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Fitz's Opinion: Miss Ophelia Payne becomes the director of Homeland Empathy
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Fitz's Opinion: Miss Ophelia Payne becomes the director of Homeland Empathy

The following column is the opinion and analysis of the writer:

When Congresswoman Ophelia Payne was called to the White House and informed she was the best choice to head the newly created, Cabinet-level Department of Homeland Empathy, President Joe Biden warned her about the nominating process. “I feel for you, Miss Payne.”

Why? She had agreed to appear on Tucker Carlson’s show that evening.

“Miss Payne, thanks for coming on the show. Isn’t pushing empathy down our throats just another far-left radical attempt to control our lives? Aren’t you just another misguided woman guilty of wanting to kill us with your misguided so-called kindness?”

“Pardon me?”

“Take this pandemic, Miss Payne. Your extreme empathy for the sick is what has murdered our economy — not some silly virus! On our border, your sickening empathy for sniveling children, rapists and terrorists has created a crisis! Tell us, are you ‘empathetic,’ Miss Payne, are you soft on the antifa and Black Lives Matter terrorists?”

“What?” And then she was off the air. Commercials for pepper spray and portable bunkers followed.

Payne’s nomination was opposed by the Ayn Rand Society, Sociopaths United, the Proud Boys, the Associated Bullies of America, and the National Indifference Association, a group described by the Southern Emotional Poverty Center as a hate group funded by billionaires.

Payne soldiered on with the the backing of the Fred Rogers Institute for Neighborliness, the Dalai Lama, former President Bill Clinton’s I-feel-Your-Pain Foundation, the pope, and the BKM, the Be Kind Movement.

The next morning, Payne appeared for her confirmation hearing before the Senate. Sen. Ted Cruz interrogated her first. “Miss Payne, why should any American walk a mile in someone else’s shoes? Especially in those high heels you’re wearing.”

Laughter. Cruz didn’t realize his mic was hot when he whispered to Sen. Ron Johnson, “Speaking of shoes I’d like to give her my boot, right up her ... ”

Payne tapped her mic. “Was that a question?”

Sen. Ron Johnson barked, “Where was your bleeding-heart for the white supremacists falsely accused of attacking our Capitol?”


Sen. Sinema interrupted. “Where did you get your outfit? I like the whole look. Do you like my outfit?”

“It’s very Bjork.”

Sen. Rand Paul interrupted, “Empathy didn’t build America, Miss Payne! Our national anthem isn’t ‘Stand by me.’ Indifference to the suffering of others built this country, not hugs! Indifference to Native American genocide, to slavery, to the voting rights of minorities is what made America great.”

Payne attempted to respond over the clack of the gavel. “Senators, a house divided will not stand. We are morally connected, one to the other. Our founders knew this back in 1782 when this very body decided upon our nation’s motto: E Pluribus Unum.”

Sen. Cruz shouted, “Speak English! This is America, woman!”

Payne calmly replied, “Out of many, one.”

Sen. Cruz gagged. ”Why in God’s name would anyone want to ‘bring us together?” Cruz excused himself and left for Majorca.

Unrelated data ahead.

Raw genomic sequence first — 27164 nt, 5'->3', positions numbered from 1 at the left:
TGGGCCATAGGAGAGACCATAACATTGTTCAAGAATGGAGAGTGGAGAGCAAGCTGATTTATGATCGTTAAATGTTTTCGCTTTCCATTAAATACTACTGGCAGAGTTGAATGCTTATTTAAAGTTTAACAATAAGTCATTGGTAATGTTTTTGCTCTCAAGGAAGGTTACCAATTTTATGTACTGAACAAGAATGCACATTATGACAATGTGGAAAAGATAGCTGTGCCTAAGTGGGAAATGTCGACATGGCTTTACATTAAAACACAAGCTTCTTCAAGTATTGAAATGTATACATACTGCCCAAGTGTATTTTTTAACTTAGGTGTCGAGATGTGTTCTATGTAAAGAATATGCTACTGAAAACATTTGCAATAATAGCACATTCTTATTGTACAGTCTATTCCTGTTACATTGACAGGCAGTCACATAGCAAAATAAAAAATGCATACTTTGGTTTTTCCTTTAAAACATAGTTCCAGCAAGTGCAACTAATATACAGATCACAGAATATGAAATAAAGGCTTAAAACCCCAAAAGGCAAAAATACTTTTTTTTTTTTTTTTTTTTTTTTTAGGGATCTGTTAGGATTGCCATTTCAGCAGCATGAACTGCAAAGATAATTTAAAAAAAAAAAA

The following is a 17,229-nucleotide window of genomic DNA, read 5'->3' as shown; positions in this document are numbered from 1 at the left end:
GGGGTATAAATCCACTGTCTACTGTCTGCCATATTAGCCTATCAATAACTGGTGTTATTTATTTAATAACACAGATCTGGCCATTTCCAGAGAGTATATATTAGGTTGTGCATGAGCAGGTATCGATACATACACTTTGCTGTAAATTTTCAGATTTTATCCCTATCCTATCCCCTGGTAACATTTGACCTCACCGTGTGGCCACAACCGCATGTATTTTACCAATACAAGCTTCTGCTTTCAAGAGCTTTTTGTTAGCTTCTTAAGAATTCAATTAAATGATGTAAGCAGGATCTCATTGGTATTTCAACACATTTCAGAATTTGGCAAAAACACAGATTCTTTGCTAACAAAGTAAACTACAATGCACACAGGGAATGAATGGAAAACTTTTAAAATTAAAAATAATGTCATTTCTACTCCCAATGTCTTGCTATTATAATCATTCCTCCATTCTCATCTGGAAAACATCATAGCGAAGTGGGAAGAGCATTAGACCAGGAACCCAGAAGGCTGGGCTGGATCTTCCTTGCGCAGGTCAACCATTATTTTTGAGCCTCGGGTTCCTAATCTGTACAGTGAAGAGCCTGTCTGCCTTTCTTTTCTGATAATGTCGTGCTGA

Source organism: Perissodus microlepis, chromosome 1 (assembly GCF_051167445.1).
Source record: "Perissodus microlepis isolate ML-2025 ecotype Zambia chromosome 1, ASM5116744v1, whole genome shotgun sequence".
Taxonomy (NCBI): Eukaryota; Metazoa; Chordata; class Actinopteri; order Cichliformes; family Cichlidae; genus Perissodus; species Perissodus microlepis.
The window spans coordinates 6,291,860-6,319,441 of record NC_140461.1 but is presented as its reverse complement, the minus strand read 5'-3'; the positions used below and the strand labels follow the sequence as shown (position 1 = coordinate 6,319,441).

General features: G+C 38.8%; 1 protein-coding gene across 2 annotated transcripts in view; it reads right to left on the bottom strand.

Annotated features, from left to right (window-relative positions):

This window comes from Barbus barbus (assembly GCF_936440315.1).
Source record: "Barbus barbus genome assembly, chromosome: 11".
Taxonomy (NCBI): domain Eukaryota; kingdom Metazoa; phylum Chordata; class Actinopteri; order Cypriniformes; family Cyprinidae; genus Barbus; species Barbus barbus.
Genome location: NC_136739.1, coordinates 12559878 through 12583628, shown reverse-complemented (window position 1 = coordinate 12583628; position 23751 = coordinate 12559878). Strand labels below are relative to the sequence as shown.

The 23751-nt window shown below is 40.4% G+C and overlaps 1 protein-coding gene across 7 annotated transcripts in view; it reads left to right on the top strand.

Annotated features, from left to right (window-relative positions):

On Wednesday, Payne was confirmed by the Senate along party lines, with 50 senators opposed to empathy.

The next day, as Secretary Payne walked up the steps of the new Department of Homeland Empathy, the “National Ben’s Bell of Kindness” rang out in celebration.

As the Marine Band played “Eleanor Rigby” in the foyer for the celebrants and dignitaries, Payne found her office and began her tenure. That afternoon a sour Minority Leader Mitch McConnell delivered a speech to an empty Senate chamber calling empathy “a weak un-American trait” and “naked communism.”

In April, at Payne’s first press conference, she stood in front of a giant marble statue of her favorite lifelong Republican, the late Fred Rogers, that looked out upon the press with sincere benevolence. His words were the theme of her address.

“The space between people who are trying their best to understand each other is hallowed ground.”

At the close of her remarks, Secretary Payne issued a warning. “Thousands of more Americans will die in ICUs because some of our fellow citizens are refusing to wear masks and refusing to get vaccinated. This pernicious lack of empathy for the fate of our fellow Americans, our neighbors, our brothers and sisters, promoted by cynical leaders and commentators, threatens our nation’s survival.”

In June, Secretary Payne was to speak at the Father’s Day Commemoration held at the Tomb of the Unexpressed Emotion. As she rode in her limo she scanned her daily briefing: news summaries of hate crimes, child abuse, elder abuse, political violence, sex trafficking, suicides triggered by bullying, and mass shootings.

On the seat were binders filled with small, effective, anti-violence and anti-bullying programs that she hoped to lift up and implement on a federal level. The ridicule, mockery and threats were sometimes overwhelming.

As she was escorted to the next event by her Secret Service protection she thanked each agent, “for all you do for me and for others.” Being in favor of empathy in the United States of America in the 21st century could get you killed.

David Fitzsimmons:

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